Posts Tagged ‘food safety’

Can you prevent infections during pregnancy?

Monday, October 16th, 2017

There are some infections that you can get either before or during pregnancy that may cause complications for you and your baby. You can’t always prevent infections, but here are some tips that can help:

Wash your hands: Washing your hands regularly can help to reduce the spread of colds, the flu and other infections, like cytomegalovirus (CMV).

Wash your hands:

  • Before preparing or eating food
  • After handling raw meat, raw eggs or unwashed vegetables
  • After being around pets or animals
  • After changing diapers, wiping runny noses, or picking up toys

Prepare food properly: Handle foods safely whenever you wash, prepare, cook and store them. Wash knives, cutting boards and dishes used to prepare raw meat, fish or poultry before using them for other foods. Foods to avoid during pregnancy include raw meat, fish, and eggs and unpasteurized foods.

Get vaccinated: Vaccinations can help protect you and your baby from certain infections during pregnancy. Some vaccinations are safe to get during pregnancy, but others are not. Talk to your provider to make sure any vaccination you get during pregnancy is safe. Make sure your vaccinations are up to date before you get pregnant.

Protect yourself from Zika: If you get infected with the Zika virus during pregnancy, you can pass it to your baby. It causes a birth defect called microcephaly and other brain problems. Zika virus spreads through mosquito bites and through body fluids, like blood and semen.

  • If you’re pregnant or trying to get pregnant, don’t visit a Zika-affected area unless absolutely necessary.
  • Protect yourself from mosquito bites.
  • If your male or female partner may be infected with Zika, use a barrier method (like a condom) every time you have sex or don’t have sex at all.
  • If you’re pregnant and think you may have been exposed to Zika virus, see your health care provider right away.

Ask someone else to clean your cat’s litter box: If you have to do it yourself, wear gloves. Wash your hands thoroughly when you’re done emptying the litter. Dirty cat litter may contain toxoplasmosis, an infection caused by a parasite. Toxoplasmosis can cause health problems for your baby during pregnancy.

Get tested for sexually transmitted infections (STIs): STIs are infections you can get from having unprotected sex with someone who’s infected. If you’re pregnant and have an STI, it can cause serious problems for your baby, including premature birth and birth defects. Testing for STIs is a part of prenatal care. If you have an STI, getting treatment early can help protect your baby.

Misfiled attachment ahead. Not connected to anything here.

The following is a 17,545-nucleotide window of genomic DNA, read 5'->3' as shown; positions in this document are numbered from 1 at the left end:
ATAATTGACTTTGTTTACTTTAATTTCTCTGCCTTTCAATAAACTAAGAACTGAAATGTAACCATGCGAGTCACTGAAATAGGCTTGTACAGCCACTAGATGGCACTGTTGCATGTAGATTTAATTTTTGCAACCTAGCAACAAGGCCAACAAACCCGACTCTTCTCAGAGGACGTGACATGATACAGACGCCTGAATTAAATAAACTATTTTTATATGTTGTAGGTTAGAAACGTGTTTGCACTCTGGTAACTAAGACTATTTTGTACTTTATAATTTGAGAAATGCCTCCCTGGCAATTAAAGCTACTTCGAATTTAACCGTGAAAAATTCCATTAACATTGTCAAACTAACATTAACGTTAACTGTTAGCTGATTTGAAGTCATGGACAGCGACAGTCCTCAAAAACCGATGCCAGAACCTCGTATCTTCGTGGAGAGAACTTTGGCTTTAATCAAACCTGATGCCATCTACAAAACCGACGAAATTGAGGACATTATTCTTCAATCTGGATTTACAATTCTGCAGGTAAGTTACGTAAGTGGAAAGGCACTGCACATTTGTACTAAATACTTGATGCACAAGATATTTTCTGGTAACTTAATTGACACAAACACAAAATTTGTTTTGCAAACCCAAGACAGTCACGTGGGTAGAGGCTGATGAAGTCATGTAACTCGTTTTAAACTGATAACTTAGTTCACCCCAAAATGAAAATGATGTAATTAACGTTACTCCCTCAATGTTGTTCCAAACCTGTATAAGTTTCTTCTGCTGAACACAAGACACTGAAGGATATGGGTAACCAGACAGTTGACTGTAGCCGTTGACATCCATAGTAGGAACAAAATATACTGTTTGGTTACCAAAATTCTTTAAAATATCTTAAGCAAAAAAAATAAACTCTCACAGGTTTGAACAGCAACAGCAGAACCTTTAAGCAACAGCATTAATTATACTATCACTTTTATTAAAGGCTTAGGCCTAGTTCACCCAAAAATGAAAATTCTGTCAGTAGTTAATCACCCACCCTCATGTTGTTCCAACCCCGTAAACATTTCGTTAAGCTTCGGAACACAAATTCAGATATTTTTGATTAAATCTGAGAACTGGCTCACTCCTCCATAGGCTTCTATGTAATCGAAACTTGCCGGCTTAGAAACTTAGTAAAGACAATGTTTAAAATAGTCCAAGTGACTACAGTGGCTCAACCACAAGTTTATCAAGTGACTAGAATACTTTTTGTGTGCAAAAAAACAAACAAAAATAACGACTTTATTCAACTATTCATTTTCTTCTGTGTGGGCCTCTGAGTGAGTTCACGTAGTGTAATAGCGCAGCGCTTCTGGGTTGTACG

Talk to your health care provider: Talk to your provider about how to prevent infections, making sure that you’re up-to-date on your vaccinations before pregnancy, and what vaccinations you need during pregnancy.

Have questions? Text or email us at Askus@marchofdimes.org.

Food safety for fall

Friday, September 15th, 2017

When preparing food for yourself or your family, it’s important to practice safe food handling to prevent foodborne illnesses. Bacteria can invade areas and surfaces in kitchens and on foods. There are easy steps for you to take to keep your family away from harmful bacteria and enjoy meals together at the same time.

What’s the best way to clean food?

• Wash your hands with soap and warm water for at least 20 seconds before and after handling food.

• Wash all fruits and vegetables. Use a scrub brush. If you can’t get the skin clean, peel it off. This can help remove dirt and chemicals, like pesticides. A pesticide is a chemical used to keep bugs and other pests away from crops. Wash all fruits and vegetables, even if the package says it’s already been washed. Dry everything with a paper towel or clean cloth.

• Cut away damaged sections of fruits and vegetables.

• Wash utensils and cutting boards with hot soapy water after each use. Don’t use cutting boards made of wood. They can hold more germs than other kinds of cutting boards.

• After preparing food, clean countertops with hot soapy water.

What’s the best way to separate food?

• Use one cutting board for raw meat, poultry and seafood. Use a different board for fruits and vegetables.

• When you’re shopping, keep raw meat, poultry, seafood and their juices separate from other foods.

• Store raw meat, poultry and seafood in containers so that their juices don’t get on other foods.

What’s the best way to cook food?

• Use a food thermometer. It can help you cook food—especially meat—to a safe temperature. You may not be able to tell if a food is fully cooked by how it looks, so use these temperature guidelines here.

• When using the microwave, cover the food. Stop cooking to stir the food and rotate the dish to ensure the food’s warm all the way through.